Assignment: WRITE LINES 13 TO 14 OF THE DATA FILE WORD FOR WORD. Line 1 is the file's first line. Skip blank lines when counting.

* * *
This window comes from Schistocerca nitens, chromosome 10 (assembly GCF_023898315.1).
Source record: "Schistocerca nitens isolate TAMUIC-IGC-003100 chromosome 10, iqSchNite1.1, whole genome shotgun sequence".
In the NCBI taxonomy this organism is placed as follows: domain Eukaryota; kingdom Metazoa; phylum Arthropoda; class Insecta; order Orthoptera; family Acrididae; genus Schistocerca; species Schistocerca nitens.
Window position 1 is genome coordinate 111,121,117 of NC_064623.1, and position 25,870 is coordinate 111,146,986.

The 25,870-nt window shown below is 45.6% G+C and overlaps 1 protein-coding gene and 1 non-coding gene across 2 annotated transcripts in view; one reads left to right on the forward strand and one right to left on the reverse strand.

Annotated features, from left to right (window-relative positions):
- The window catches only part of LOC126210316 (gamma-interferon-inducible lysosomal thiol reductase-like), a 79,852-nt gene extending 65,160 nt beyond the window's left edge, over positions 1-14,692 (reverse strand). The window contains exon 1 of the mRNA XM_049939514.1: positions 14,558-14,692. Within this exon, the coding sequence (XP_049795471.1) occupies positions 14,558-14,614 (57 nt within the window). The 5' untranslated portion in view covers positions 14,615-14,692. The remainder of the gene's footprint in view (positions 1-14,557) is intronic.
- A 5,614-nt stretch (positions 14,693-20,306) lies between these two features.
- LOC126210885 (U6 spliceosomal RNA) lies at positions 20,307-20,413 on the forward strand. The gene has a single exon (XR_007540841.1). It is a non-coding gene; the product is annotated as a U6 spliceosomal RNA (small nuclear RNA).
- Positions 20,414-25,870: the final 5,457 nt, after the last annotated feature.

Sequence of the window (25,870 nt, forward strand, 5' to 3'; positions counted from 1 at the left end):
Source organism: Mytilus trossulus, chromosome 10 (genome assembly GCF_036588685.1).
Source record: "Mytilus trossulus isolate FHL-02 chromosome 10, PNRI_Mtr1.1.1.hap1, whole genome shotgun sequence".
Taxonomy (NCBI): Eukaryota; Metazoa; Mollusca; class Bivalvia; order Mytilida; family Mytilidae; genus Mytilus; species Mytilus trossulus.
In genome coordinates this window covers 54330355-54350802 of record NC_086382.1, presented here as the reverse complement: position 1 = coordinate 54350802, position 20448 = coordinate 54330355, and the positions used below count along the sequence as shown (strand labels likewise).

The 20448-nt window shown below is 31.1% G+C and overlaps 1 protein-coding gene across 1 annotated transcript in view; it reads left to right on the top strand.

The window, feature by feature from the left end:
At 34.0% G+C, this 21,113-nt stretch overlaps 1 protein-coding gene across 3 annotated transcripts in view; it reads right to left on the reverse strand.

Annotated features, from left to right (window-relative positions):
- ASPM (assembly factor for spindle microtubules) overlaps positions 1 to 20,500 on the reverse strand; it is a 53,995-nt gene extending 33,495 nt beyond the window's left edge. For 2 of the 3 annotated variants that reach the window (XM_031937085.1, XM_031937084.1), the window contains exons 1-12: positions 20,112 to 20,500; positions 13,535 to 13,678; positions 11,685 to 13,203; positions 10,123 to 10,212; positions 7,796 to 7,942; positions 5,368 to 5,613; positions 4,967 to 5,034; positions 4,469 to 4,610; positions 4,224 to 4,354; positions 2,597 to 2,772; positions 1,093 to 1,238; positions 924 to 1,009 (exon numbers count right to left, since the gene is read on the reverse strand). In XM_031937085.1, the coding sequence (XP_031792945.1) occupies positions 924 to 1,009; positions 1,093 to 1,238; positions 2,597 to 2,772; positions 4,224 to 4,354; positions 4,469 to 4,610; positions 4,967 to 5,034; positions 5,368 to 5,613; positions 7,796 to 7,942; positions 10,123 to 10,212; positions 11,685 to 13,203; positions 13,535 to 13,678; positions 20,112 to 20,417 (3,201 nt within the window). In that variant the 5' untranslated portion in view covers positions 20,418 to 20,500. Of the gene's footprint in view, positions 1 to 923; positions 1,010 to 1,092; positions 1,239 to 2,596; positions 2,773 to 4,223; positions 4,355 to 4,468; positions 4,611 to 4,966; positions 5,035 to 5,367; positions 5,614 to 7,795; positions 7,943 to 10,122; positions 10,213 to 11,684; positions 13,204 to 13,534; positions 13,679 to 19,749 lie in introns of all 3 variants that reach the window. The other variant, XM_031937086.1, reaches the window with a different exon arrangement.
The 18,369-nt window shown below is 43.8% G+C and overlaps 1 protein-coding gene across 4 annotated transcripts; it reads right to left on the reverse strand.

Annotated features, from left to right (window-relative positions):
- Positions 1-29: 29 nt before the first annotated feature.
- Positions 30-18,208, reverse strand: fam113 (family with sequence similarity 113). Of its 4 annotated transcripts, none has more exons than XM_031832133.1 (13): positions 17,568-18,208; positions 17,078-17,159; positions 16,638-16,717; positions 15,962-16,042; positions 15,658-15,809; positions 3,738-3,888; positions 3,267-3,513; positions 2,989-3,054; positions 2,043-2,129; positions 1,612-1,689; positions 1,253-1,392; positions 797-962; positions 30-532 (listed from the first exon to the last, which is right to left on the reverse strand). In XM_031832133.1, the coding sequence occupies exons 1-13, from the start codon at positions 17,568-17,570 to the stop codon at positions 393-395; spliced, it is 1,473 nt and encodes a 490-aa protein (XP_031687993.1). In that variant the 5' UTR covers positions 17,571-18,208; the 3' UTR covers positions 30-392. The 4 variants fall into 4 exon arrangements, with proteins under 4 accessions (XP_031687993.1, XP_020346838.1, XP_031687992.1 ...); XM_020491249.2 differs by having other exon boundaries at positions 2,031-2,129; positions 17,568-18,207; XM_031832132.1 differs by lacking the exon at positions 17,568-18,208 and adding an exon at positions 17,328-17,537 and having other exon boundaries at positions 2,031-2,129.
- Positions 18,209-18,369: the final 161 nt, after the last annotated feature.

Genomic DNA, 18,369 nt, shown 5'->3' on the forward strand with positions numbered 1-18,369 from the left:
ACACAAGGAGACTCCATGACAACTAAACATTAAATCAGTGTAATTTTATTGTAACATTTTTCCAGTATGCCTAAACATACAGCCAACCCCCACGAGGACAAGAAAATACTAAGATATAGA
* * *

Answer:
Source record: "Mytilus trossulus isolate FHL-02 chromosome 10, PNRI_Mtr1.1.1.hap1, whole genome shotgun sequence".
Taxonomy (NCBI): Eukaryota; Metazoa; Mollusca; class Bivalvia; order Mytilida; family Mytilidae; genus Mytilus; species Mytilus trossulus.